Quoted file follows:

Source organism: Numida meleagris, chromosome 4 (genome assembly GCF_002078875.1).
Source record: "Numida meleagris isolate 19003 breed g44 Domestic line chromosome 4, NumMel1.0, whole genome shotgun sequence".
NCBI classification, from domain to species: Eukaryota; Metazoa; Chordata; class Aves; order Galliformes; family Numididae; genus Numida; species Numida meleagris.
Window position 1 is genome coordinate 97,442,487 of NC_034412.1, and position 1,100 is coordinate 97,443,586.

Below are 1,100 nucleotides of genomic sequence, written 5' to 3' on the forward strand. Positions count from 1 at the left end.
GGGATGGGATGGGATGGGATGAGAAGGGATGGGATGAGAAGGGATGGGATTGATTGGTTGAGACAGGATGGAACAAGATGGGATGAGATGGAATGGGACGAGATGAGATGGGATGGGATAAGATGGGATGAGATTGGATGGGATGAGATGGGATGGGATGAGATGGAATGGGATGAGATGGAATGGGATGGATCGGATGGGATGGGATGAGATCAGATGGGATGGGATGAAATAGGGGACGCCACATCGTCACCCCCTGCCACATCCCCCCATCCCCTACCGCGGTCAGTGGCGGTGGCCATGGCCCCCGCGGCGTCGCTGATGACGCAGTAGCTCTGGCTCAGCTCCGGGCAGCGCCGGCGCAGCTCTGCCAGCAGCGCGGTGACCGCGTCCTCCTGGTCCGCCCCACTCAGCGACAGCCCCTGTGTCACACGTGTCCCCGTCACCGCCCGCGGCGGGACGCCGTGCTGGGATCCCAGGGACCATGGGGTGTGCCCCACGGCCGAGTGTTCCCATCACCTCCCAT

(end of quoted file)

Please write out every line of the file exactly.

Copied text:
Source organism: Numida meleagris, chromosome 4 (genome assembly GCF_002078875.1).
Source record: "Numida meleagris isolate 19003 breed g44 Domestic line chromosome 4, NumMel1.0, whole genome shotgun sequence".
NCBI classification, from domain to species: Eukaryota; Metazoa; Chordata; class Aves; order Galliformes; family Numididae; genus Numida; species Numida meleagris.
Window position 1 is genome coordinate 97,442,487 of NC_034412.1, and position 1,100 is coordinate 97,443,586.

Below are 1,100 nucleotides of genomic sequence, written 5' to 3' on the forward strand. Positions count from 1 at the left end.
GGGATGGGATGGGATGGGATGAGAAGGGATGGGATGAGAAGGGATGGGATTGATTGGTTGAGACAGGATGGAACAAGATGGGATGAGATGGAATGGGACGAGATGAGATGGGATGGGATAAGATGGGATGAGATTGGATGGGATGAGATGGGATGGGATGAGATGGAATGGGATGAGATGGAATGGGATGGATCGGATGGGATGGGATGAGATCAGATGGGATGGGATGAAATAGGGGACGCCACATCGTCACCCCCTGCCACATCCCCCCATCCCCTACCGCGGTCAGTGGCGGTGGCCATGGCCCCCGCGGCGTCGCTGATGACGCAGTAGCTCTGGCTCAGCTCCGGGCAGCGCCGGCGCAGCTCTGCCAGCAGCGCGGTGACCGCGTCCTCCTGGTCCGCCCCACTCAGCGACAGCCCCTGTGTCACACGTGTCCCCGTCACCGCCCGCGGCGGGACGCCGTGCTGGGATCCCAGGGACCATGGGGTGTGCCCCACGGCCGAGTGTTCCCATCACCTCCCAT